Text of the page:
|Frontiers | Pages 192-193 ||
beams of radiation from a pulsar's poles but narrower and vastly more energetic. If this model holds up, it means that viewers off to the side would not see the gamma-ray burst. Instead, they might see something resembling an "ordinary" supernova. A hypernova may reveal its true nature to about 1 percent of the universe--the portion that lies along the line of sight of either of its two beams.
In the unlikely event that one of these bursts went off in our Milky Way, it probably would sterilize any planets in the path of its beams. Gamma rays are the most energetic form of light. An intense blast of them could wipe out the protective ozone in a planet's atmosphere and expose the planet to deadly radiation from its own star as well as from space. Astronomers learned recently that Earth is not immune to such influences. A lone neutron star in the Milky Way flared up in 1998, spitting out a relatively small burst of gamma rays. By the time the radiation reached Earth it had dwindled to the strength of a dental x-ray. Still, measurements with radio signals showed that the radiation zapped electrons away from atoms in the ionosphere--the uppermost, very tenuous part of the atmosphere. This energetic link between our isolated planet and the rest of the cosmos is fascinating but also vaguely unsettling. When and where will the next powder keg explode?
To extend motion, matter, and energy to their limits, we must ponder the future of the cosmos. We know that space itself is expanding, carrying galaxies ever farther apart from each other. Will this pattern continue forever? We know that the matter around us is not as solid as it seems and that elements can decay even after billions of years. Can the ultimate constituents of matter survive an infinitely long time? We know that the background energy of the cosmos left over from the Big Bang is slowly winding down, even as colossal bursts still flare up from time to time. Will these displays become ever rarer, until the universe is black and silent?
Existentialists might ponder these questions with delight. They truly put us in our place as inconsequential motes in a vast universe, in terms of both space and time. We would like to know the answers as well for somewhat more practical reasons. Studying the future of the universe requires us to have a firm grasp on its present. To do so we must comprehend many aspects of today's cosmos that elude our limited vision.
One crucial puzzle goes by the name of "dark matter." Simply put, this is stuff we can't see, yet it exerts a gravitational pull like visible matter. Objects that shine may dominate our images of the cosmos, but they hardly make a difference in the big picture of mass in the universe. At least 90 percent of all mass out there is invisible in any wavelength of light--perhaps as much as 99 percent. Indeed, if our telescopes observed gravity rather than light, the cherished galaxies in galaxy clusters would appear as insignificant blips amid giant gravitational fields.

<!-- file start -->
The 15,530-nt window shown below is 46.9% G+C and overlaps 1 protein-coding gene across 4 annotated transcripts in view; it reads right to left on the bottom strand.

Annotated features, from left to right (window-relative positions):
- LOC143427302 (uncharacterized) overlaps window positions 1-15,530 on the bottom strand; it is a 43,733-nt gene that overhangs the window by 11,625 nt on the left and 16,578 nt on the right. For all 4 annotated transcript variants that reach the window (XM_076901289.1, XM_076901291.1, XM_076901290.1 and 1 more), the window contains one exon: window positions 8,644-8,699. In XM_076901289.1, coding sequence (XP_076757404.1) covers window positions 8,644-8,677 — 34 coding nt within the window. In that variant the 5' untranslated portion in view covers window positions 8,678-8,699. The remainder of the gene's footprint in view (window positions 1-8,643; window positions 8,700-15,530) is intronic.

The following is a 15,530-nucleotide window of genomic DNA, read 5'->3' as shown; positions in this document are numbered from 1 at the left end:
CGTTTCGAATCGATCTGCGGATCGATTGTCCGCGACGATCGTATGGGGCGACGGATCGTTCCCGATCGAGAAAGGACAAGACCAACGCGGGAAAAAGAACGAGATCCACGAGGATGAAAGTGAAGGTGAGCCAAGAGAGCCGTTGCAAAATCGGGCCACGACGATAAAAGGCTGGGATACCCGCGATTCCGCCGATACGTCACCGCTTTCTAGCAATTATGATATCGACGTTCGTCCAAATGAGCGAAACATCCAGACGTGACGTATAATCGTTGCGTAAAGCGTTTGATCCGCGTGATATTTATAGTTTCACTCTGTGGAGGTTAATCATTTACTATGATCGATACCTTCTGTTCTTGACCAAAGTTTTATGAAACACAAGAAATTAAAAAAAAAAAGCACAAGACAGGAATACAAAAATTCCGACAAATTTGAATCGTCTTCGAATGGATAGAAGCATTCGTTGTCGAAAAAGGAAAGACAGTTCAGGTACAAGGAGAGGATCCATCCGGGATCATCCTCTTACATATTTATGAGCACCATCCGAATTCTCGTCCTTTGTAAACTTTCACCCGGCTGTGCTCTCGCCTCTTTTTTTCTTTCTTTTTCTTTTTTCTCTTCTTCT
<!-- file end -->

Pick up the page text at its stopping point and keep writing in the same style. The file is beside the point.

These statements rest on a secure body of observational and theoretical evidence. Inferring the existence of hidden things by looking only at what is visible may sound dubious, but you do it when you see distant headlights coming toward you on a dark road. Even though you cannot see the car itself, you know one is coming. You are familiar with cars, and when you see headlights coming, you know they are attached to a car. In fact, if you are a car buff, you might even deduce how large the car is, what model it is, and how fast it's moving. We also are well aware of the physics of floating ice. A little peak sticking out of the ocean is part of a jagged mass 10 times bigger hidden beneath the waves. Similarly, if we see luminous matter behaving exactly as it would if more mass were present, we confidently predict the existence of that extra mass. Astrophysics buffs can deduce how much mass there is, where it is located, and how it moves.
Among the many signs for dark matter, several convincing ones stand out. Observations of spiral galaxies such as our Milky Way show that their outer stars revolve around the galaxy too quickly for the amount of matter we see. They appear to violate Kepler's laws of orbital motion. The best explanation points to a huge halo of unseen material, contributing mass but no light. The halo extends beyond a galaxy's luminous edge and accelerates the visible matter with its gravitational pull. On larger scales a rich cluster of galaxies must hold tremendous amounts of stars, gas, and dust together with its gravity. But after tallying up all the visible matter in the cluster, we see only a tiny fraction of the mass needed to generate the necessary force. This was discovered in 1936 for the Coma cluster of galaxies by the Swiss-American astronomer Fritz Zwicky. Since then we have confirmed it for every cluster we have observed.